For $55M

Las Vegas: Station Casinos buys 67 acres with plans to develop new resort

Scott Kreeger, president of Station Casinos parent Red Rock Resorts.
Reading time 1:56 min

Las Vegas casino chain Station Casinos has purchased nearly 67 acres at the northwest corner of Losee Road and the 215 Beltway in North Las Vegas for $55 million. According to records retrieved by Las Vegas Review-Journal, the company’s plans for the site, in the Villages at Tule Springs master-planned community, call for a new resort.

The sale was recorded with the county on Monday. The locals-focused casino operator’s plans for the site call for 600 hotel rooms and more than 75,700 square feet of casino space, as well as restaurants, a movie theater, a bowling alley, banquet facilities and other amenities.

The move further fattens Station Casinos’ land holdings in Southern Nevada. As part of its casino strategy, the company owns big tracts of real estate scattered around the Las Vegas Valley as storage for future properties. The firm said earlier this year it is working on plans to double its portfolio of venues by 2030.

The North Las Vegas City Council approved project plans for Station Casinos’ latest development last month, following the Planning Commission’s green light in September. The move comes as the firm advances on a separate $750 million resort project in the southwest valley, called Durango. The company is also working on plans for other plots of land.

Construction of Station Casinos' Durango resort

But in addition to working on new projects, Station has also started tearing down properties that never reopened after the pandemic, with the intention to sell the sites. It has also unveiled plans to demolish the Wild Wild West hotel-casino near the Strip and redevelop the property.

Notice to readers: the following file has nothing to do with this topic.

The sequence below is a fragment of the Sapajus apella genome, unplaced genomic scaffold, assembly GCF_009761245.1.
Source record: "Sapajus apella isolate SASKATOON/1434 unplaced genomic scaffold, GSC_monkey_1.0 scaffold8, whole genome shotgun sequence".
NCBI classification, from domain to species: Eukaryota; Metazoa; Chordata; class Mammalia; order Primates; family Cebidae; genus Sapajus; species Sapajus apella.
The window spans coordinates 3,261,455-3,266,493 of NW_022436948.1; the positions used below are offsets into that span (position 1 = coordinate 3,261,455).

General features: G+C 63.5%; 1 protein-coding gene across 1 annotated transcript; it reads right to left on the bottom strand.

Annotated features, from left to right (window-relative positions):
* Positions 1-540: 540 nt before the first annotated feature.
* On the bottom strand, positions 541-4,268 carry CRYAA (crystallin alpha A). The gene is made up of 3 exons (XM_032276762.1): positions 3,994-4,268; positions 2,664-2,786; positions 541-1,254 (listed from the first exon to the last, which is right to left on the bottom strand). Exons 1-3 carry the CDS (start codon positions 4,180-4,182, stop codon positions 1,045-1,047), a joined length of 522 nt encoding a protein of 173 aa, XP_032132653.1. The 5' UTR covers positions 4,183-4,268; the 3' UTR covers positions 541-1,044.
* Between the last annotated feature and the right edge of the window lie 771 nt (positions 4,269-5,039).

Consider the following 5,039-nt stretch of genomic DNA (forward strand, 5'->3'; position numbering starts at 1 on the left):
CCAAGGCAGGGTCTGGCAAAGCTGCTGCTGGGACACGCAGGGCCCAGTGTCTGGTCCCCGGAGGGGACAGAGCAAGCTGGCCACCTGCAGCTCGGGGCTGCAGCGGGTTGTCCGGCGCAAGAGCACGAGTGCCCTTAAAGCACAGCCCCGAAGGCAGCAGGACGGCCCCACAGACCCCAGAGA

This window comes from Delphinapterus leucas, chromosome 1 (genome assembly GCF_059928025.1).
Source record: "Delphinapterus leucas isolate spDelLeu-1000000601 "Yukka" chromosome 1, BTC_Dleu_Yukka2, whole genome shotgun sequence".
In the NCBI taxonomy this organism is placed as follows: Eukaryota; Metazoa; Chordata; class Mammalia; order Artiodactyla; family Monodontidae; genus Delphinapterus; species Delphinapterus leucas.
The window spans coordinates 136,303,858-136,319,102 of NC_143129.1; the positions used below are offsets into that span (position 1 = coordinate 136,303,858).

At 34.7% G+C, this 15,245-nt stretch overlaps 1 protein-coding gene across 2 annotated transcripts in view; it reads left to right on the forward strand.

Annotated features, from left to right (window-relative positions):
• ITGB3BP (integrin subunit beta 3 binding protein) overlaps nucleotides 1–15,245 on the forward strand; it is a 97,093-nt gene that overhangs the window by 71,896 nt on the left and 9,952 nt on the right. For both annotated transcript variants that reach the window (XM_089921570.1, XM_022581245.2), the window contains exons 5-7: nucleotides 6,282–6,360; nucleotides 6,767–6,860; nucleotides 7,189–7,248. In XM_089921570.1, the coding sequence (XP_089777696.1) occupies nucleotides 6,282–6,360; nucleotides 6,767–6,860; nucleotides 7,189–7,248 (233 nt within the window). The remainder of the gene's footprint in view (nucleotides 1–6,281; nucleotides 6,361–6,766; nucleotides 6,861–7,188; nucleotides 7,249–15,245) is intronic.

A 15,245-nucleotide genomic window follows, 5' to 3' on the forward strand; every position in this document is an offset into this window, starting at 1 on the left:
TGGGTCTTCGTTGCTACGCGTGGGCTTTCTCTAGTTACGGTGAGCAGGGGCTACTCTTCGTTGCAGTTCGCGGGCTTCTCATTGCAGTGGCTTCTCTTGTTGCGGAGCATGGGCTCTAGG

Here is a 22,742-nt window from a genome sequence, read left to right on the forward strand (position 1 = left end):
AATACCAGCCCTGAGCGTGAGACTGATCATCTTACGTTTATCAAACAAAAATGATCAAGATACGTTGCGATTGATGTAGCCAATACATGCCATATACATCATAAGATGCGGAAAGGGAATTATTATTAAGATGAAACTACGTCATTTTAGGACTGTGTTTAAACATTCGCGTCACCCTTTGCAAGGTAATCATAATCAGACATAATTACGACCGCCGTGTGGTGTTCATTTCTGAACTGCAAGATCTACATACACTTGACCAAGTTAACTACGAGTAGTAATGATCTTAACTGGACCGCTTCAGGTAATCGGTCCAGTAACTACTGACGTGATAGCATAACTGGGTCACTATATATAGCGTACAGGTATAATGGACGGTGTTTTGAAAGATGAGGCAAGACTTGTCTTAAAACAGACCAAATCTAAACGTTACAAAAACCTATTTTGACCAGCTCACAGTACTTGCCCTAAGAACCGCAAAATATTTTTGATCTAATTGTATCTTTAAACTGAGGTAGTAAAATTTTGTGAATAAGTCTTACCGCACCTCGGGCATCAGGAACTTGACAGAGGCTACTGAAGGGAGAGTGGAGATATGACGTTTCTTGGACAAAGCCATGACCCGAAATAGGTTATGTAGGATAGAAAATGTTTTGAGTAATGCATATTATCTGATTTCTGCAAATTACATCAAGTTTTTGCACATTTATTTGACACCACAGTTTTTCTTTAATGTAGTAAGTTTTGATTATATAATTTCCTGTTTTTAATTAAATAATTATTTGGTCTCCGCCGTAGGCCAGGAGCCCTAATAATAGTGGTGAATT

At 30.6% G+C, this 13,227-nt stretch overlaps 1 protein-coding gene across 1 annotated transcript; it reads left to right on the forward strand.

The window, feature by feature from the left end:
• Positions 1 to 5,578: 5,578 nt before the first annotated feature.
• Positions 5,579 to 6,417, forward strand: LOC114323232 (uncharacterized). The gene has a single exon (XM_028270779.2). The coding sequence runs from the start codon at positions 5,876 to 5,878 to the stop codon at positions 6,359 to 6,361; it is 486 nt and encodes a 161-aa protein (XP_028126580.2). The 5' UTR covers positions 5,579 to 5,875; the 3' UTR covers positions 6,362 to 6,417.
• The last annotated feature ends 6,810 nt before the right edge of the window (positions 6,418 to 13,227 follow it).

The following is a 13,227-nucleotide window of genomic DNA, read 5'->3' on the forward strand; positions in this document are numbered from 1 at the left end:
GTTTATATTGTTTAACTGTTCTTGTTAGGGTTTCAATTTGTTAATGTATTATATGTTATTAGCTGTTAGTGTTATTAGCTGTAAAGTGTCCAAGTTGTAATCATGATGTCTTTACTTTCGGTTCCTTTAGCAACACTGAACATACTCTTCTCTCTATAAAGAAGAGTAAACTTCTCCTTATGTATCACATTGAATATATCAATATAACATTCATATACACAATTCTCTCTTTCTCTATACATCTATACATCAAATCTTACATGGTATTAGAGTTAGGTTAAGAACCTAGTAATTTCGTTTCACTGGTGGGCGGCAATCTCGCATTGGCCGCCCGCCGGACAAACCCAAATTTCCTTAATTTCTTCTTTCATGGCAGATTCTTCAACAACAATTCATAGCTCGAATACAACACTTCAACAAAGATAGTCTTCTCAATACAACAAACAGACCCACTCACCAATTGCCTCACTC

Scott Kreeger, president of Station parent Red Rock Resorts, told the Review-Journal this fall that its Losee project was further down the development pipeline. Before the firm develops the North Las Vegas resort, it may first break ground on projects in Henderson’s Inspirada community, in the upper northwest valley’s Skye Canyon community, or at Las Vegas Boulevard and Cactus Avenue several miles south of the Strip, Kreeger said at the time.

Kreeger also noted in conversation with Review-Journal that Tule Springs is poised to see more development. “We think long term, that’s a very dynamic growth area for residential and business,” he said. “As that area matures, we’re well positioned to take advantage of that.”

The Losee project would be developed in phases. The first would include 200 hotel rooms, restaurants, three resort-style pools, a 48,000-square-foot casino floor, and a tavern on the corner of the property, Station representative Rebecca Miltenberger told the North Las Vegas City Council at a Nov. 16 hearing.

The second phase would include more hotel rooms and dining space and expand the casino and entertainment areas, said Miltenberger, real estate attorney with Brownstein Hyatt Farber Schreck, as reported by the cited source. A timeline for the project has not yet been provided.

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